As I mentioned earlier this is the first widescreen ThinkPad that I’ve seen, and this particular model has a 14in display. But despite the relatively large screen, the native resolution is a rather disappointing 1,280 x 768 – I would have liked to have seen 1,440 x 900 on a screen this size. Also the backlight was particularly dim – even when pushing the screen brightness up to top, the Z60t seemed far from bright. With this in mind, the Z60t isn’t really the best notebook for environments with lots of bright ambient light, or even outside in bright sunlight.
With dimensions of 334 x 228 x 27mm (WxDxH) and weighing in at just under 2kg, you could definitely carry the Z60t around with you all day if you wished. But I can’t help but remember the Sony VAIO TX1XP which only weighed 1.25kg and measured 272 x 195 x 28mm, while still sporting a higher screen resolution than the Z60t. To be fair, I know that many people may find the Sony TX1XP too small, but for me it was perfect. The lower spec components in the Sony mean that the Z60t has more raw power, but then the Sony provided close to six hours battery life.
Finally you have to throw price into the equation, and the Z60t is far from cheap. With a street price of £1,632.08 including VAT the Z60t costs more than the Sony TX1XP at its current price. Ultimately, if I was looking to buy a slim and light widescreen notebook, I’d go for the Sony.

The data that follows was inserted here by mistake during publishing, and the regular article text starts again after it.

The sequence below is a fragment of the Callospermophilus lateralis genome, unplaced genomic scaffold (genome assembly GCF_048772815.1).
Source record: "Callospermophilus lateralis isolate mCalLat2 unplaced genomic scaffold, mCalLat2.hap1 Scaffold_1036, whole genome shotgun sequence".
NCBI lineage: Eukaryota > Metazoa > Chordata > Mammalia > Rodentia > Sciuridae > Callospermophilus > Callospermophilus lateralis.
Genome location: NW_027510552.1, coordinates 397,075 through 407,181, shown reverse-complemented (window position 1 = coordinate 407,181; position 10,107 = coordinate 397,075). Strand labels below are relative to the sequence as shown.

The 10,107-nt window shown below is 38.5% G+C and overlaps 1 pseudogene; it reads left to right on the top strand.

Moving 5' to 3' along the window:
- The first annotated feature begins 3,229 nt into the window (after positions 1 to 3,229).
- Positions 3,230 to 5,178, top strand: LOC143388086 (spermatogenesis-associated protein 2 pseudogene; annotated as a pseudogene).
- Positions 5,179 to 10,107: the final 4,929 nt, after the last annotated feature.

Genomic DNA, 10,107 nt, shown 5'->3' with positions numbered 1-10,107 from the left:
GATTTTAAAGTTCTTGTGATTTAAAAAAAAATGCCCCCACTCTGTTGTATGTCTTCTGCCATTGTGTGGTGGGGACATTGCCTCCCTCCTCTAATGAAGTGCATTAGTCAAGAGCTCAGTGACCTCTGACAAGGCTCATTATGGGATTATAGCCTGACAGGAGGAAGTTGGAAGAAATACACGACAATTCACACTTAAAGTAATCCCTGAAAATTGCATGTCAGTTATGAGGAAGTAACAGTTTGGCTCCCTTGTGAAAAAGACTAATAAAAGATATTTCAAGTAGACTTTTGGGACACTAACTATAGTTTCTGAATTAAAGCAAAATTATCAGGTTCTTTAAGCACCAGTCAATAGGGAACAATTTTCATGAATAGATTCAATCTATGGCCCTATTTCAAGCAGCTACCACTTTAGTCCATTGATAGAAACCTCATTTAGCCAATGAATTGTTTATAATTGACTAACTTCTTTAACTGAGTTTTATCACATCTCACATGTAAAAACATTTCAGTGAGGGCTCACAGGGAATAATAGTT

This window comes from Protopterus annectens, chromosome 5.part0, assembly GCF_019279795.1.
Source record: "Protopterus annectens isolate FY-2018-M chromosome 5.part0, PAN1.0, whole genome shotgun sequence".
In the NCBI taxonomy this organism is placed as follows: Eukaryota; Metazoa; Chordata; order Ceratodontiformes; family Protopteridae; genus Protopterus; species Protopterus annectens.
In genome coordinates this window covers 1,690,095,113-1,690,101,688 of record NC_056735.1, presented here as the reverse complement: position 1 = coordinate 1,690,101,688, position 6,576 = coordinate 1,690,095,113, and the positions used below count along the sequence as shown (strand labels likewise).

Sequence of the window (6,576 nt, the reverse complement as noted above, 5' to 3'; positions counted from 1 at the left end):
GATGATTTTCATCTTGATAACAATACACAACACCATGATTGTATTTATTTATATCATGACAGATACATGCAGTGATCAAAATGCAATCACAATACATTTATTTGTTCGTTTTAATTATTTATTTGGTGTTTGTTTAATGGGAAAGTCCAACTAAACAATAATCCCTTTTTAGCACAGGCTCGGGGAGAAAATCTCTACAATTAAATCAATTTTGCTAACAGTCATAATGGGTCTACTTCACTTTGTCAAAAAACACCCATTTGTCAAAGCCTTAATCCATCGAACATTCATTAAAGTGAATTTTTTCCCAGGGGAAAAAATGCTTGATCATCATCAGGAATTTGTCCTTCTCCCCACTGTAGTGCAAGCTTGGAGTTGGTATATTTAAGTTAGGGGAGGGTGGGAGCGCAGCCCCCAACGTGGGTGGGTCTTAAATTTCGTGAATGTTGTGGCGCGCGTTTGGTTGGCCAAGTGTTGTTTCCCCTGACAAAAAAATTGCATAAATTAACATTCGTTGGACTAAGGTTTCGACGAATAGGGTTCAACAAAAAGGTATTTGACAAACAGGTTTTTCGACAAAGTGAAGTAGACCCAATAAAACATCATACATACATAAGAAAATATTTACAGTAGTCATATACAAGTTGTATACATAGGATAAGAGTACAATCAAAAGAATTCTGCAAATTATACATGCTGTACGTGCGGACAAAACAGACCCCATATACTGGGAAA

Somehow this first ThinkPad from Lenovo doesn’t seem to exude the same quality as the IBM models I looked at in the past. Given, it’s still a well constructed and solid mobile computer with a superb keyboard (if slightly rattly on the left), but it doesn’t feel a cut above the competition like the old X and T series ThinkPads did.
The Z60t is definitely feature rich, and all the “behind the scenes” utilities and applications are still there. However the price is high and there are equally desirable products from Lenovo’s competitors that will make life hard for the Z60t.
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